Wheat Field

The Most Holy Name


“Unite my heart to fear your name” ~ Psalm 86:11


Bernadine of Siena moved the world with three letters. It was a time of political rivalry and warring factions. Bernadine travelled with a purpose, to bring peace, and he accomplished this purpose by one means. He carried before him always the letters ‘IHS’ – the first three letters of the Greek, ‘IHΣΟΥΣ’, Jesus Christ. Before the Name of God, painted boldly, surrounded by rays on a wooden tablet, the sick were cured and the strife ceased. The Name of Jesus is a name with power and healing. We need to meditate on this name, to breathe it, and to kindle in our hearts a most profound devotion to the Most Holy Name of Jesus.


Today’s Gospel is the shortest gospel reading in the whole year.


“After eight days had passed, it was time to circumcise the child; and he was called Jesus, the name given by the angel before he was conceived in the womb” (Luke 2:21).


We take the Scriptures very seriously here. At the start of Mass, the priest and servers pray a series of petitions to prepare us to even pronounce their words. Then, after a lot of bowing, incense, and a procession, we read the Scriptures right in the midst of the congregation. After all that build up, it might seem strange to read only one verse. Yet, the Church has prescribed this single verse today to mark its importance.


“He was called Jesus.”


It is hard for us, modern Americans, to understand the importance of a name. That old phrase, “it’s the thought that counts,” says a lot about our culture. We value intentions and ideas, but we do not value the physical world. Yes, we are consumers. We like using stuff, but that is different than valuing stuff – i.e. creation or matter. Here is an example. The modern Christian might appreciate an icon because of its beauty or symbolic importance. The Orthodox Christian values an icon because it is intrinsically, physically, holy. Not only does it remind us of heaven, this picture of paint and wood, itself, is a little bit of heaven. A modern Christian might appreciate a relic for historical purposes. An Orthodox Christian bows down and venerates the relic, because he understands that it is, itself, spiritual and sanctifying. The symbol conveys what is being symbolized.


Names are no different. When a Jew reads the Genesis account of Adam naming the animals, it fills him with awe. Adam was not simply giving the animals nicknames, the way we might name a dog or cat. By naming the animal, Adam was defining its reality. He was giving it existence, or at least, a more profound level of existence. A name is power. Even today, Orthodox Jewish newspapers dare not to even spell out the whole word, “God.” You can mention God’s attributes. You can use adjectives to describe God. Yet, the good Jew would not dare to mention God by name. To have someone’s name is to possess a sort of intimacy with Him. Yet, to the Jew, God is far too cosmic and majestic for us to claim that kind of intimacy.


All that changed on Christmas morning. When Jesus Christ was born, all the majesty of heaven poured into one tiny child. The incarnation means everything that is Jesus is charged with God. His name is no exception. The scriptures pronounce the Name of Christ with utmost reverence.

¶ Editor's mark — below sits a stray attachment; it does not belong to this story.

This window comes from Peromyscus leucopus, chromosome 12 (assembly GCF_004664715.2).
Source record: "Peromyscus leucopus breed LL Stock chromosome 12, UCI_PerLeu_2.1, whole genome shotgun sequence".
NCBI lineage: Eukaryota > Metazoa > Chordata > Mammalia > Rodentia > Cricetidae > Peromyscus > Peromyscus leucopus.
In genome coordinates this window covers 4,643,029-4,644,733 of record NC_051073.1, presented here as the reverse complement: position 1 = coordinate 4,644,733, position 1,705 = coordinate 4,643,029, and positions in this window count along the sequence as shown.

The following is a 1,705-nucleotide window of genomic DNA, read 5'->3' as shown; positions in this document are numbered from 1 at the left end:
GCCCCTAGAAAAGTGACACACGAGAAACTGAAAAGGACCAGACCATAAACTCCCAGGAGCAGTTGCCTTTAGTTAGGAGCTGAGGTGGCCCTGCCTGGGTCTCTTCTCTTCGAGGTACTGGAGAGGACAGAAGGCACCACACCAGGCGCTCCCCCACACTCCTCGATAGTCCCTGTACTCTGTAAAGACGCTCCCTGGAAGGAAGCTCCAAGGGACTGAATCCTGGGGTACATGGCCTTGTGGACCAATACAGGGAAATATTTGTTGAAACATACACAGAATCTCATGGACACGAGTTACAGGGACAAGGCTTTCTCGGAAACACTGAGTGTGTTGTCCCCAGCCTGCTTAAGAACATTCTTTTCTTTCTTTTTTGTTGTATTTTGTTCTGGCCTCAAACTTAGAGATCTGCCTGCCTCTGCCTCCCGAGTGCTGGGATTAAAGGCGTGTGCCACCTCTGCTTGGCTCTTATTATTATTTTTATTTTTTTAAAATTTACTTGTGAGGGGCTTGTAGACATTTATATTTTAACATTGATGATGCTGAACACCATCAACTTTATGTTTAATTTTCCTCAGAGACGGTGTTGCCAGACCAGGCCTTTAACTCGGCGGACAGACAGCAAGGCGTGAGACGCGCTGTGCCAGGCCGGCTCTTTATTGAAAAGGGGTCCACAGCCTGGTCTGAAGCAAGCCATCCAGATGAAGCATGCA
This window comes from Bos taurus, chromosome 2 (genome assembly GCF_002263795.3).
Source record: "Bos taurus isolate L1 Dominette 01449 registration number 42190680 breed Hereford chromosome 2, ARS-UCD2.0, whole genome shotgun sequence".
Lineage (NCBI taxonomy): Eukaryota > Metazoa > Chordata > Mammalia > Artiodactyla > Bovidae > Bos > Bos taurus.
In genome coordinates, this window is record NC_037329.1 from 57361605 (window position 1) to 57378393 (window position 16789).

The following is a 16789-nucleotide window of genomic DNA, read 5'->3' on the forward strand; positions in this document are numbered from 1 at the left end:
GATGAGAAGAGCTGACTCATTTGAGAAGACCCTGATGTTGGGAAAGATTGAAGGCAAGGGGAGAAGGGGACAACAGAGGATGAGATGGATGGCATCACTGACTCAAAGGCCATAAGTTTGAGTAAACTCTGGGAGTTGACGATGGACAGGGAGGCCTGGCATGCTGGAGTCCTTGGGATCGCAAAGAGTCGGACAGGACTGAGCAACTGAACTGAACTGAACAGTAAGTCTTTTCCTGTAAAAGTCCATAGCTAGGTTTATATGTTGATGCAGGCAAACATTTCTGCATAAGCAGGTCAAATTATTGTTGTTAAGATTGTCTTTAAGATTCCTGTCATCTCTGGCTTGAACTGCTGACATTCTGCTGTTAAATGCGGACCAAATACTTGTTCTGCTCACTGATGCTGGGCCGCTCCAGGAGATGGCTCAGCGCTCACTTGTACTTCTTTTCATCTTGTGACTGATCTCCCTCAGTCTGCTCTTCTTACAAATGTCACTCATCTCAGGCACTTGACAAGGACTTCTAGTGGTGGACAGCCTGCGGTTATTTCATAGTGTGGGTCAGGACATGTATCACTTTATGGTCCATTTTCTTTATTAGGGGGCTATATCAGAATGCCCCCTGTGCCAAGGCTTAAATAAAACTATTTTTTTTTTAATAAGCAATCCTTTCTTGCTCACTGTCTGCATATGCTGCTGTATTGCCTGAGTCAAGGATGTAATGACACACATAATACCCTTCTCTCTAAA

“God has given him a name which is above all names, that at the name of Jesus every knee should bow, of those that are in heaven, on earth, and under the earth” (Phil 2:9-10).


“There is no other name under heaven given to men whereby we must be saved” (Acts 4:12).


St. John of Kronstadt once said: “The Name of the Lord is the Lord Himself." When we call on Jesus, He is present.


Some time ago, a young girl was trapped in all the pits of secular adolescents. She had fallen in with the wrong crowd. She started using drugs and then dabbling with the occult. After a vicious cycle of self-hate and depression, she found herself pulled ever deeper into it. She was stuck. One night, she found herself in an out-of-body experience engulfed in horrible darkness, and something from deep within her called, “Jesus help me.” Immediately, she felt a sweet presence and all the darkness vanished. She prayed, “Jesus, where have you been? Why have you never helped me?” A voice returned, “Daughter, why did you never call out?” God is waiting for us to reach out to Him, and he has given us a powerful means, the Name of Jesus.


Psalm 86:11 prays: “Unite my heart to fear your name.” The full verse reads: “Teach me your way, O Lord, that I may walk in your truth; unite my heart to fear your name.” The path of God is tied up with reverence for the Holy Name. “Unite my heart” – Lebābî yahêd (in Hebrew) – literally: bring everything within me, all my thoughts and affections, together around this one focus, your Holy Name.


“Do you happen to have a moment free? Do not waste it in idleness! Do not waste it by using it for some impracticable and fatuous castle-building, or for some vain and trivial employment! Use it for the practice of the Jesus Prayer.”


St. Ignatius Brianchaninov urged this to all his spiritual children, and his words are echoed by all the saints and Scriptures. What do we need to do this year, if nothing else? We have to build a habit of praying the Holy Name. Bernadine of Siena healed the crippled with the Name of Jesus. We too will find healing in our problems by turning to the Name. May God give us strength to find reverence for His Most Holy Name.





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